Another thing you could do is keep the lens in place all the time and use the Lumagen to shrink the image to 16:9, so you're keeping the pjs vertical res and losing some horizontal res. Although you're losing some pj res, the apparent res you'll be using will still be greater than the res of BD so you won't be losing anything as such. It's what I used to do with DVD on my old 720 pj and it worked so well compared to removing the lens (couldn't really tell the difference with video content), that I stopped removing it and left the lens in place all the time. With a 1080 pj and a lens there is benefit to removing the lens for 16:9 because you use the full res all the time. With 4k you can leave it in place.

So, IMHO both should work just fine, you'll have to choose, bearing in mind that I know where you live smile.gif

Gary

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post #10 of 23 Old 12-01-2012, 12:06 PM
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Quote:
Originally Posted by R Harkness View Post

I'm wondering why you would do that.
One of the advantages of the X55 is is that you don't have to end up with a compromise CIH method in terms of throwing any resolution away for 16:9/1:85:1 content. That is what the pre-set zoom memories are for. (I personally can't get on with a set
up that would have me throwing away any of the resolution in the image, and if you have a projector that gets around this I can't understand why one wouldn't take advantage). And if you tend to watch 2:35:1 predominantly that means you won't have to
be using your zoom much anyway.

I think he plans to only shrink 16:9 for things like menus, trailers, special features and likely HDTV. For the main BD feature he would zoom using the lens memory. This is exactly what I do with my RS55/Lumagen setup. This combination really is ideal not just for the shrink capabilities but the custom electronic masking for fitting every image perfectly to the screen and dealing with variable aspect ratio films. It is also very nice to start up the setup in 2.35 mode and not have menus/etc bleeding all over the screen wall.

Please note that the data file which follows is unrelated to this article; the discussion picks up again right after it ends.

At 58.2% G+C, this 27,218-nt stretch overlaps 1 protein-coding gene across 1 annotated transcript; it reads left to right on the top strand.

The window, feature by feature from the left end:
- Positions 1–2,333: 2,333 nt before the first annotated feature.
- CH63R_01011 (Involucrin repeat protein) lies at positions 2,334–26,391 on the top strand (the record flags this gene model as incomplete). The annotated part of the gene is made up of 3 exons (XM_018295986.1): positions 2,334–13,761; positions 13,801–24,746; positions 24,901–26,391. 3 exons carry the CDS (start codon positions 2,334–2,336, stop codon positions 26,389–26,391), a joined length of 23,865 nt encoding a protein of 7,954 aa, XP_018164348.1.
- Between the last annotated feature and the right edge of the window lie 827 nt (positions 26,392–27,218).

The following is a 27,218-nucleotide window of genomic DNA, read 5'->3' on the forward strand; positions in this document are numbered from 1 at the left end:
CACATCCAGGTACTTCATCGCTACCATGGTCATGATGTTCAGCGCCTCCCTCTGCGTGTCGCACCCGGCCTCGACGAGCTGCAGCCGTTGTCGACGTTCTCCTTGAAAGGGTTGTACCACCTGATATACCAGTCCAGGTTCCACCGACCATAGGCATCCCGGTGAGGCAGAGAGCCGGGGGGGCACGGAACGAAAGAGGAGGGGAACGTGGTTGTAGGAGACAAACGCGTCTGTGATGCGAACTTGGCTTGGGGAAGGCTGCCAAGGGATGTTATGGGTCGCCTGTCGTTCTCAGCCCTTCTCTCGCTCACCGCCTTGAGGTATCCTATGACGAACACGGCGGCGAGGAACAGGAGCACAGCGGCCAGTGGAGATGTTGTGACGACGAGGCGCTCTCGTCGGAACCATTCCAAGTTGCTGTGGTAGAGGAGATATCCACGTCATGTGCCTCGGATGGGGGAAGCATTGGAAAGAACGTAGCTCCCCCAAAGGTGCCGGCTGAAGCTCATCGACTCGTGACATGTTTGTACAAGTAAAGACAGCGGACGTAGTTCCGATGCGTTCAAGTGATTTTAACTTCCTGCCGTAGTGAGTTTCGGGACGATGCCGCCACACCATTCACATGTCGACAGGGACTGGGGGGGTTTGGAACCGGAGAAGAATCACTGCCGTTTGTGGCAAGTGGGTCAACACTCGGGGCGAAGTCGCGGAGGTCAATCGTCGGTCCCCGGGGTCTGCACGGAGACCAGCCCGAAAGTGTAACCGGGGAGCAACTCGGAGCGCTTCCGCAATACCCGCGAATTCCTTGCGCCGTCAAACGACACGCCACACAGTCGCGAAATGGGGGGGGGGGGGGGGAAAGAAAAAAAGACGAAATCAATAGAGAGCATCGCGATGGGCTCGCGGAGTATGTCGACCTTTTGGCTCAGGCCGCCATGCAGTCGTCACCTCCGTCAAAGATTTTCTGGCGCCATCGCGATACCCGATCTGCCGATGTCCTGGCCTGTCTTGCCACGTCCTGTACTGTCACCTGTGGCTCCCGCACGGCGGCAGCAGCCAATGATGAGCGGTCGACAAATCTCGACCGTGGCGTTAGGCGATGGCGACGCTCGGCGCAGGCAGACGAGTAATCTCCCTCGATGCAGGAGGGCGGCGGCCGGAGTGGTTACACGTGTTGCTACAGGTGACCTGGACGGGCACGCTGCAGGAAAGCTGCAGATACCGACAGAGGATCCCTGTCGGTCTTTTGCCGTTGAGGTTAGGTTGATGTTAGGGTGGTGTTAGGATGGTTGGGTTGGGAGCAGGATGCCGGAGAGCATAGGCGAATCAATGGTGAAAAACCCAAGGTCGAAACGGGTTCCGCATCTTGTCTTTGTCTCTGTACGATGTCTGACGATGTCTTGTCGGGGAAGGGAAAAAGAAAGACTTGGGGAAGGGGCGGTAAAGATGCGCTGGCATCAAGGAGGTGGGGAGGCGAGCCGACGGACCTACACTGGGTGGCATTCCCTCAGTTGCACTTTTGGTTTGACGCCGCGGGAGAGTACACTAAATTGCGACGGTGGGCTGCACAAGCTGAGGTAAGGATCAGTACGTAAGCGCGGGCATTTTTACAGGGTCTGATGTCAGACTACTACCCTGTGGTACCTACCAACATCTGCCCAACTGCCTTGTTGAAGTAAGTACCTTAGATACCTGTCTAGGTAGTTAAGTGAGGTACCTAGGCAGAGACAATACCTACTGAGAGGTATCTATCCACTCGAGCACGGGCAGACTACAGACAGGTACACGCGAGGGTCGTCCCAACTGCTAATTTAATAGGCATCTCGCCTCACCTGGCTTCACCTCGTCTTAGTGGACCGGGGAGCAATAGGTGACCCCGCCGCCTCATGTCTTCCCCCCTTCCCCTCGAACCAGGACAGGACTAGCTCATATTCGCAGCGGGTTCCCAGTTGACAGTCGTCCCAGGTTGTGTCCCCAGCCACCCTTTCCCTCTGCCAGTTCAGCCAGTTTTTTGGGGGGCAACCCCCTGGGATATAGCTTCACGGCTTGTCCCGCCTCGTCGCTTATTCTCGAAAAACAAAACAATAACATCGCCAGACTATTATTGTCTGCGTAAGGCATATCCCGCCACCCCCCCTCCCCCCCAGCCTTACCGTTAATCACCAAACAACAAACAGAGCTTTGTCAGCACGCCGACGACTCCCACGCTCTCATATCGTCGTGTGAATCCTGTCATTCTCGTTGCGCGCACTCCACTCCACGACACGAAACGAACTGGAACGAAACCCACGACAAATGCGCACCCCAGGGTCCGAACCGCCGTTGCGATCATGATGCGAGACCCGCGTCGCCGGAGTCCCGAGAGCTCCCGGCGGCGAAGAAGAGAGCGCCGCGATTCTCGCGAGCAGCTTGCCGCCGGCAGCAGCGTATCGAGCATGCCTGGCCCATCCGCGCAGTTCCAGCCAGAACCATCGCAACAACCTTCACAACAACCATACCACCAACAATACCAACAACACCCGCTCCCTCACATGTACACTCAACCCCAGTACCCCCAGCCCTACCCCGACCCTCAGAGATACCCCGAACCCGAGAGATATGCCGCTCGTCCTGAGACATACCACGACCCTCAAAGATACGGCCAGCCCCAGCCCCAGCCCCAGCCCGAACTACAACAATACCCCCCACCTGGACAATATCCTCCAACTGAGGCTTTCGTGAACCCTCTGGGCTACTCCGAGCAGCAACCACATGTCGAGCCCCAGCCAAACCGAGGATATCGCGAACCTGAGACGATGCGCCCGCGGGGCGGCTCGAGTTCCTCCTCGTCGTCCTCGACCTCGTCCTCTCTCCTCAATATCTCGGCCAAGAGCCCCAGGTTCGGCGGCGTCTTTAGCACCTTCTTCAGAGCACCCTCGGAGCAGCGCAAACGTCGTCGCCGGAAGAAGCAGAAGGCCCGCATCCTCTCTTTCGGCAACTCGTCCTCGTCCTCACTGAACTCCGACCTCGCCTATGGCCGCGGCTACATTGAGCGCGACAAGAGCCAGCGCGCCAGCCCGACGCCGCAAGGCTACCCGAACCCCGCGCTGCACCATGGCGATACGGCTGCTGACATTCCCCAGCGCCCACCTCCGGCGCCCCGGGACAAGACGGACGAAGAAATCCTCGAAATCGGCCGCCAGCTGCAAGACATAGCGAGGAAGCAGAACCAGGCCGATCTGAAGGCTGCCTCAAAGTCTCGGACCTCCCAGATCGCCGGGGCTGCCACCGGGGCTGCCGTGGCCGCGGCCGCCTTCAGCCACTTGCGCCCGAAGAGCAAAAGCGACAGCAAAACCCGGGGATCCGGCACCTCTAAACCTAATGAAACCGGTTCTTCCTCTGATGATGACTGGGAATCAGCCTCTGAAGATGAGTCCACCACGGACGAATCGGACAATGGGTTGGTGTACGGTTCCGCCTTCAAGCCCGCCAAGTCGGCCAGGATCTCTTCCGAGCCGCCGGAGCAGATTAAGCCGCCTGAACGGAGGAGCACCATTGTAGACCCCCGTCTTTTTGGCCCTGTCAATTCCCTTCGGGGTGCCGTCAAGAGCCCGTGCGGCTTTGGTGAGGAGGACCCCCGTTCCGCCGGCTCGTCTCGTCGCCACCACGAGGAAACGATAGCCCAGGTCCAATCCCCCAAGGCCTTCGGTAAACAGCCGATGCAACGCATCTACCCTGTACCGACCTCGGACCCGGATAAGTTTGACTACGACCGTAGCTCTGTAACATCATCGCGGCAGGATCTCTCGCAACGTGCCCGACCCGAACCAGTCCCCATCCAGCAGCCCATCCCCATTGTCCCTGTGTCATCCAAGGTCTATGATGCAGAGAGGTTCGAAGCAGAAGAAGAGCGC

So Kelvin, my vote is for the X55 for the improved convenience/simplicity and you may even wind up with better overall PQ than the X35/lens combo. Glad to hear you can get a demo and see for yourself. wink.gif
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post #11 of 23 Old 12-01-2012, 02:36 PM
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I zoomed for years until I got the lens. Now my older Sony projector does not have a 100K: 1 contrast ratio so the benefit I enjoy with the lens is the lack of spillover of grey bars. If you calculate the height of the masking above and below the screen to absorb any light leakage is quite a bit of material. Even on my 2.37 screen I have a couple of inches more masking above and below then horizontally and the screen looks much narrower than it really is. At normal viewing distances I really couldn't see the difference in picture quality between zooming and the lens.